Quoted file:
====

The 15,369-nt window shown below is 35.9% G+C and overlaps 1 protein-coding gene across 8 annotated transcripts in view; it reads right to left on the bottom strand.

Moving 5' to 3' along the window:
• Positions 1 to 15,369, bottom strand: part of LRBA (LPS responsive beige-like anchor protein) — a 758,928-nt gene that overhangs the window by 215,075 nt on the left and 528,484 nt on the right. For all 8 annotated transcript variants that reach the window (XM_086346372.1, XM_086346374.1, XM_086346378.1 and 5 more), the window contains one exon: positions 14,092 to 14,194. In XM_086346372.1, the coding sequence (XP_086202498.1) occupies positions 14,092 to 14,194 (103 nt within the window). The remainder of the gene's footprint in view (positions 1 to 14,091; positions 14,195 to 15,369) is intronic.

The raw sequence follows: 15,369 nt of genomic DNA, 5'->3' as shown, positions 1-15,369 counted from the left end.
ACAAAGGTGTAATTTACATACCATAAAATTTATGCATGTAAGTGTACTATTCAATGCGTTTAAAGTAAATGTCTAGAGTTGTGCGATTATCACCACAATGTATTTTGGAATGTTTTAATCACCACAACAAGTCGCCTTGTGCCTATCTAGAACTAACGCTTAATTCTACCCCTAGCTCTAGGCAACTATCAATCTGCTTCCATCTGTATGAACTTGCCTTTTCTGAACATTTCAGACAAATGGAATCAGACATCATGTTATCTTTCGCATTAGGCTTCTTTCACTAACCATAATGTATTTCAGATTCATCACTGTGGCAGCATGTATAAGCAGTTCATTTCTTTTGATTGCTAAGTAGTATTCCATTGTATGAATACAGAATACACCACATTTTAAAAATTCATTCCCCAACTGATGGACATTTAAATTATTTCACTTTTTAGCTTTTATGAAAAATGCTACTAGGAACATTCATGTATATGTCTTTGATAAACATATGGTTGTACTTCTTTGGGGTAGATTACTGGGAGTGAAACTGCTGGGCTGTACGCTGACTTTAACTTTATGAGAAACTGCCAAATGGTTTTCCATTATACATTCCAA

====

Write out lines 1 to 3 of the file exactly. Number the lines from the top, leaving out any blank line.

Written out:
The 15,369-nt window shown below is 35.9% G+C and overlaps 1 protein-coding gene across 8 annotated transcripts in view; it reads right to left on the bottom strand.

Moving 5' to 3' along the window:
• Positions 1 to 15,369, bottom strand: part of LRBA (LPS responsive beige-like anchor protein) — a 758,928-nt gene that overhangs the window by 215,075 nt on the left and 528,484 nt on the right. For all 8 annotated transcript variants that reach the window (XM_086346372.1, XM_086346374.1, XM_086346378.1 and 5 more), the window contains one exon: positions 14,092 to 14,194. In XM_086346372.1, the coding sequence (XP_086202498.1) occupies positions 14,092 to 14,194 (103 nt within the window). The remainder of the gene's footprint in view (positions 1 to 14,091; positions 14,195 to 15,369) is intronic.